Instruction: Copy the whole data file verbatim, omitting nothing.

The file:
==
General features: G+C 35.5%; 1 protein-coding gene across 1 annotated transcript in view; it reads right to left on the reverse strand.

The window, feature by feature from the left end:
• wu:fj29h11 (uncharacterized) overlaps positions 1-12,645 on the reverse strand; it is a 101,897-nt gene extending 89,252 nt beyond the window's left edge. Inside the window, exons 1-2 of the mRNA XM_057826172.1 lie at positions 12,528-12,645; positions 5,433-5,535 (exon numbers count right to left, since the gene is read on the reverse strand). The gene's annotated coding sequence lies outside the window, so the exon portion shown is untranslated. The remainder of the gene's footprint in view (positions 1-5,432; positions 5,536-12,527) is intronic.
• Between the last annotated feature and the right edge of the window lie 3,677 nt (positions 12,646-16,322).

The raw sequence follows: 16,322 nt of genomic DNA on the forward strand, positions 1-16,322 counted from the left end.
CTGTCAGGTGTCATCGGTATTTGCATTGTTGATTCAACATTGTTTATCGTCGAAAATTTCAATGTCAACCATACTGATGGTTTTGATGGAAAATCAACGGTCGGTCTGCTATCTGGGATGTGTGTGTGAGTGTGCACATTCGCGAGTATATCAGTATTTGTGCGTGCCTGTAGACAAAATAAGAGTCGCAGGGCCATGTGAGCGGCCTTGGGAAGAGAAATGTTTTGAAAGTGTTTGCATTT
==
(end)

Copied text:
General features: G+C 35.5%; 1 protein-coding gene across 1 annotated transcript in view; it reads right to left on the reverse strand.

The window, feature by feature from the left end:
• wu:fj29h11 (uncharacterized) overlaps positions 1-12,645 on the reverse strand; it is a 101,897-nt gene extending 89,252 nt beyond the window's left edge. Inside the window, exons 1-2 of the mRNA XM_057826172.1 lie at positions 12,528-12,645; positions 5,433-5,535 (exon numbers count right to left, since the gene is read on the reverse strand). The gene's annotated coding sequence lies outside the window, so the exon portion shown is untranslated. The remainder of the gene's footprint in view (positions 1-5,432; positions 5,536-12,527) is intronic.
• Between the last annotated feature and the right edge of the window lie 3,677 nt (positions 12,646-16,322).

The raw sequence follows: 16,322 nt of genomic DNA on the forward strand, positions 1-16,322 counted from the left end.
CTGTCAGGTGTCATCGGTATTTGCATTGTTGATTCAACATTGTTTATCGTCGAAAATTTCAATGTCAACCATACTGATGGTTTTGATGGAAAATCAACGGTCGGTCTGCTATCTGGGATGTGTGTGTGAGTGTGCACATTCGCGAGTATATCAGTATTTGTGCGTGCCTGTAGACAAAATAAGAGTCGCAGGGCCATGTGAGCGGCCTTGGGAAGAGAAATGTTTTGAAAGTGTTTGCATTT